The lace I used for this costume had pretty floral sprays all over, so I was able to shape the lace pieces around the curves of the corset by carefully trimming around the edges of the sprays and overlapping instead of creating darts (this helps to give the appearance of an almost seamless layer of lace around the body).
I trimmed away the excess fabric, and using tiny stitches I secured the lace to the corset while closing the “seams” in the lace. The lace overlay needed to be secured to the nude satin layer, so I used a clear nylon thread to stitch through the layers with tiny stitches, catching the coutil layer along the corset seam lines to prevent it from slipping around or pulling and getting saggy.

Hand stitching lace to the front of the corset

When stitching the layers together, I kept the turn-of-cloth in mind so the layers won't pull in opposite directions when the garment is worn. To do this, I never held the garment flat when stitching - I used my free hand to support the garment from the inside, allowing it to curve over my hand while I stitched from the outside.

Beading the corset

My corsets are mainly worn by performers, so the embellishments need to be as secure as possible – I can't have them catching on other costume pieces, or coming loose easily.
A bridal or evening corset may be worn only once or twice, and you may need only to stitch through each bead once to secure it to the garment.. but a burlesque costume will be worn many times (especially if the performer has invested in a serious piece), and may even be thrown around on stage or piled into a suitcase, so all embellishment needs to be as secure as possible.

Once the lace was all attached and secured to the corset, I was ready to begin the beading.
I've found it's easier to do the majority of the beading on a corset prior to finishing and binding the edges, just to prevent any accidental stitches making their way through the lining.
At this point, I tried to bead anywhere that wouldn't get in the way of the binding etc, leaving about 2” from the top and bottom edges so there was plenty of room for stitching the binding on without catching any beads in the process. These areas would be beaded once the binding was finished.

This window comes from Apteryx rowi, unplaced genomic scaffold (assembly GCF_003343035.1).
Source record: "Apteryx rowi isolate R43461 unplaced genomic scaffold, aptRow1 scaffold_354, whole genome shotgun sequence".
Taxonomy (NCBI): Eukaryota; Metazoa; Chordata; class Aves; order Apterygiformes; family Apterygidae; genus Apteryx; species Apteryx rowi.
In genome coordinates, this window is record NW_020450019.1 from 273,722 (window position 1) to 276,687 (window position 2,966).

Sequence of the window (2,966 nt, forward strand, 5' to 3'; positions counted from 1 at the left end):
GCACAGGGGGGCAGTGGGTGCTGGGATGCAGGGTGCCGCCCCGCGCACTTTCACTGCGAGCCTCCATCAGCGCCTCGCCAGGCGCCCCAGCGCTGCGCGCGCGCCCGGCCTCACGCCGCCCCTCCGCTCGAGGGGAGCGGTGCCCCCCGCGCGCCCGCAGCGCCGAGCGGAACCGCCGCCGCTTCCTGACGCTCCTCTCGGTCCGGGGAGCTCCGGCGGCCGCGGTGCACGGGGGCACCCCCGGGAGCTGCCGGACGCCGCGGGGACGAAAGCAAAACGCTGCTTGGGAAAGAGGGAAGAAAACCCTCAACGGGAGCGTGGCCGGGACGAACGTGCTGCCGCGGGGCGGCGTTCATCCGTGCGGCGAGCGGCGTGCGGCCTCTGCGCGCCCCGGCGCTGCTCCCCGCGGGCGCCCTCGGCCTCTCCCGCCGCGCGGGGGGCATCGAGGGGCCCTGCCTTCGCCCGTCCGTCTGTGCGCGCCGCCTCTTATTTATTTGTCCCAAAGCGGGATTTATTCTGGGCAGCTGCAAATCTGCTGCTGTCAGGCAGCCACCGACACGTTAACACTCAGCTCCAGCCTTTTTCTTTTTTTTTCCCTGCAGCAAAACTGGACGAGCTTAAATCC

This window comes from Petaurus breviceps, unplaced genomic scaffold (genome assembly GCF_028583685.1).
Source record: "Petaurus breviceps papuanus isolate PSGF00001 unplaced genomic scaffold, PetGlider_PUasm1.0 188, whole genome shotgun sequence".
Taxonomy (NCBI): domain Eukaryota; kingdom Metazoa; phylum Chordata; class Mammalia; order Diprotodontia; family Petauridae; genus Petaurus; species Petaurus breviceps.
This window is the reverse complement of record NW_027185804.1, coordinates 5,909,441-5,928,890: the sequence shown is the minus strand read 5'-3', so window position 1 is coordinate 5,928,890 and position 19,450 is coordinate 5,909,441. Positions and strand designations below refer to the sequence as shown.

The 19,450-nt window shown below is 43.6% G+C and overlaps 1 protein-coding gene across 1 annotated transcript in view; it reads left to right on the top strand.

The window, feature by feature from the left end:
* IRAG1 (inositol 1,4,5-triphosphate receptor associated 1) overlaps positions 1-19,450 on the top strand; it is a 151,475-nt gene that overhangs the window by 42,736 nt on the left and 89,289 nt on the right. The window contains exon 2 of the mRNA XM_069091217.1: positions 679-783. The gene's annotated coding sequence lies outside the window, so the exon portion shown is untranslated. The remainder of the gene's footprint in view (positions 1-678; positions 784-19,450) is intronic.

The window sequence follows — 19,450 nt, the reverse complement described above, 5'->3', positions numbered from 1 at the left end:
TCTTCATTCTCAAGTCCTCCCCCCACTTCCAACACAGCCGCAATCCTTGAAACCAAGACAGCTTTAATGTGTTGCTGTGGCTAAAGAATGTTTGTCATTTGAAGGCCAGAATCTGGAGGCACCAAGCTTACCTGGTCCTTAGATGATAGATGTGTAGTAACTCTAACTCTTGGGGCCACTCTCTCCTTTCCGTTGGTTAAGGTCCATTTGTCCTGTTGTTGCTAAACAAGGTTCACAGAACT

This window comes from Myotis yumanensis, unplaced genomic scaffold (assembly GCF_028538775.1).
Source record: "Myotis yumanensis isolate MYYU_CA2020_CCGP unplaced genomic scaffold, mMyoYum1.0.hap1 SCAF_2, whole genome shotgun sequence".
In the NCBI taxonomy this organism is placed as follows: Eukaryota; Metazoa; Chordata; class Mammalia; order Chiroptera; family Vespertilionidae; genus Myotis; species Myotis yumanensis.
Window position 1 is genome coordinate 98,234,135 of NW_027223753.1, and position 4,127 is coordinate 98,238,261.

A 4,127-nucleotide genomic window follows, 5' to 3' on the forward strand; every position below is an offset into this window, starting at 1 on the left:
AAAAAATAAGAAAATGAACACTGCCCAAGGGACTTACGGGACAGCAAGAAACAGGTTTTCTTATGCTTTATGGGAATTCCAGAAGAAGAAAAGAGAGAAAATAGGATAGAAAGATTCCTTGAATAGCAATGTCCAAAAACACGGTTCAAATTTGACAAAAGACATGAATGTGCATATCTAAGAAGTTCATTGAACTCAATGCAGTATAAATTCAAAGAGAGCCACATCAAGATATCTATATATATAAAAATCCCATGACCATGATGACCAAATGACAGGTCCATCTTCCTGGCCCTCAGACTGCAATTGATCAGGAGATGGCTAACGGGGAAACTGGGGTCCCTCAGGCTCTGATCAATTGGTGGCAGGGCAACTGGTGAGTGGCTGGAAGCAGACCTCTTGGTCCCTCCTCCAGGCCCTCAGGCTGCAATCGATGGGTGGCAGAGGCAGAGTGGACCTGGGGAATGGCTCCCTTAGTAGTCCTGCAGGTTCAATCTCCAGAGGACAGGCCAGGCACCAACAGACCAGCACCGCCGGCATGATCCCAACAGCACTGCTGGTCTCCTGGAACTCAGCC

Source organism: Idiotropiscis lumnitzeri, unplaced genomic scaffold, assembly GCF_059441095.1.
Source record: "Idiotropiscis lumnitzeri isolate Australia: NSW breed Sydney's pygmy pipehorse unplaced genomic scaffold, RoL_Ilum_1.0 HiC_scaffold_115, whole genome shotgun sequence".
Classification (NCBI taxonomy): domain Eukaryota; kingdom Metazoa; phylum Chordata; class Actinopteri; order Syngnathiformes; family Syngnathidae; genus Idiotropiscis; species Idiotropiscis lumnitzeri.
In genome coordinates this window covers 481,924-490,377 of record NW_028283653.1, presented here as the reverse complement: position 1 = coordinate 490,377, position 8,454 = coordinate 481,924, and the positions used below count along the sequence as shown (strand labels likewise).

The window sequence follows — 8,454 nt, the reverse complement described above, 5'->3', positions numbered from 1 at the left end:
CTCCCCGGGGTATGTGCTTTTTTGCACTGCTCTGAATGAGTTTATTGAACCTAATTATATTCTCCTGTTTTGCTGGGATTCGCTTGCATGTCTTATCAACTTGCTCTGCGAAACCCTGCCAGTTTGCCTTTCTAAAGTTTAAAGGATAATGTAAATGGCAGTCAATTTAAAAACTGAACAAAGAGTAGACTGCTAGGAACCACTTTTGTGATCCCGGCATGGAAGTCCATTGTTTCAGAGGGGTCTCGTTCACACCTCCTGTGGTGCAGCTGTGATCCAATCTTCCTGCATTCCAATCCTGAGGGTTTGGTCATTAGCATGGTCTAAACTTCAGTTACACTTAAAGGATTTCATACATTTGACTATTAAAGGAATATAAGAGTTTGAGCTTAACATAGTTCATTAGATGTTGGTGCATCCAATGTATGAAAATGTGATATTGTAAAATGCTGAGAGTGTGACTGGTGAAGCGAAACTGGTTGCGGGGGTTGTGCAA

Beginning to bead the corset

Note: remember to leave clearance room around your busk loops so that you can open and close the busk without catching on any beads or rhinestones!

Beading the front of the corset

Once again, I used the clear nylon thread (but it's entirely a matter of preference), doubled and knotted. I began by taking a couple of small stitches in place to secure the thread, then stitched through the bead and back through the fabric.
I tried to keep my stitches as close to the bead as possible, and I usually triple stitch each bead to ensure that it is secured firmly. I also caught the coutil layer with at least one of the three stitches in each bead if possible.
Attaching Swarovski rhinestones to the corset with invisible thread

Another benefit of triple stitching is that some beads have a tendency to cut through the threads, particularly if they are able to move around and rub against the thread due to loose stitching. If your bead is triple stitched then it can't move around and is less likely to be cut.
I finished each bead by taking a small tight stitch through the fabric underneath the bead ) rather than making a knot), then continued to the next bead by taking a stitch under the satin layer of the corset and bringing the needle out where the next bead is to be placed.

It's a slow process, but the end result is firm secure beading that doesn't move when you run your hands over it (or wear another garment over it).

Finishing the corset

Once the majority of the beading was done, I completed the corset by attaching the lining, inserting bones, finishing the back, binding the top and bottom edge and attaching the garters.